Speed has fascinated mankind for millennia. Foot races in ancient Greece and chariot races in Rome gave rise to competitive speed, and man has never looked back. But it wasn’t until the first cars emerged from garages across Europe that man’s quest for speed took off. Today, almost every car can hit 100 mph and most family saloons will breeze past 120. Performance cars routinely play around 140 to 170. But our need for speed looks beyond that.

What was once a quest for 200 mph in a production car now sits at 300, as automakers strive to add more power, smarter aerodynamics, and begin to implement electric motors, all in the name of going faster. Here’s a complete collection of the fastest cars – currently in production or slated to roll off the assembly line in the near future – on the planet.

2020 Bugatti Chiron Super Sport 300+

Bugatti Chiron Super Sport 300+

Bugatti is the Dodge of hypercars, continuously finding ways to squeeze ever more performance from one particular engine. Its quadruple-turbocharged, 8.0-litre W16 engine shocked us in the Veyron and Veyron Super Sport – two cars that, were they still in production, would handily make this list – but this monstrous engine is on an entirely different level in the newer Chiron Super Sport 300+. With 1,600 bhp and 1,180 pound-feet of torque (600 bhp and 193 lb-ft more than the original Veyron), the range-topping Chiron hits 60 mph in 2.3 seconds and, as the name suggests, can crest 300 mph. In official testing, Bugatti recorded 304 mph.

Top Speed: 304 MPH
0-60: 2.3 Seconds
Horsepower: 1,600 Horsepower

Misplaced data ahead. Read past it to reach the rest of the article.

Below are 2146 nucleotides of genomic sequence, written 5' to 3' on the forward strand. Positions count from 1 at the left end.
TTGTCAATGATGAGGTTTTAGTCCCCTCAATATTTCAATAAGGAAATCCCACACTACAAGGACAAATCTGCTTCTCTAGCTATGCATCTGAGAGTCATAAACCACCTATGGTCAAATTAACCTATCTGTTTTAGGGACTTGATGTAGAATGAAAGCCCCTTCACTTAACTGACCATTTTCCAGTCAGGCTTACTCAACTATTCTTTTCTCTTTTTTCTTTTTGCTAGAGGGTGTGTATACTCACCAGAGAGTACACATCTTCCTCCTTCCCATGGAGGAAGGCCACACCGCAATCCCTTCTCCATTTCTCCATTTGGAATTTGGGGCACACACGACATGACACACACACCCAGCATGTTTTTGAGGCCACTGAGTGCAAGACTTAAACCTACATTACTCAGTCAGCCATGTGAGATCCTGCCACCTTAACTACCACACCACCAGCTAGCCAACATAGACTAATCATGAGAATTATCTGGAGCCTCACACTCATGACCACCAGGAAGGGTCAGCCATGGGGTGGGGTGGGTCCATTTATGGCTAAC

Torque: 1,180 Pound-Feet
Price: $3.9 Million (£2.9 million)

2021 Koenigsegg Jesko Absolut

Koenigsegg Jesko Absolut

Koenigsegg knows a thing or six about building mental hypercars and the Jesko Absolut is the latest example. But while most other cars on this list have reached their top speeds, the 330-mile-per-hour V-max here is only theoretical. Yes, it’s based on maths, but no Jesko Absolut has cracked 330 yet.

With 1,600 bhp and 1,106 lb-ft of torque from a twin-turbocharged 5.0-litre V8 and a slippery body that still offers significant downforce, the $2.8-million (£2.1 million) Swedish monster has the credentials for a high-speed run. That said, we wouldn’t count on the Jesko being allowed to hit 330: the best place on the planet for an attempt, the Ehra-Lessien proving grounds in north-central Germany, belongs to Bugatti’s parent company, Volkswagen.

Top Speed: 330 MPH
0-60: N/A
Horsepower: 1,600 Horsepower
Torque: 1,106 Pound-Feet
Price: $2.8 Million (£2.1 million) 

2021 Hennessey Venom F5

Hennessey Venom F5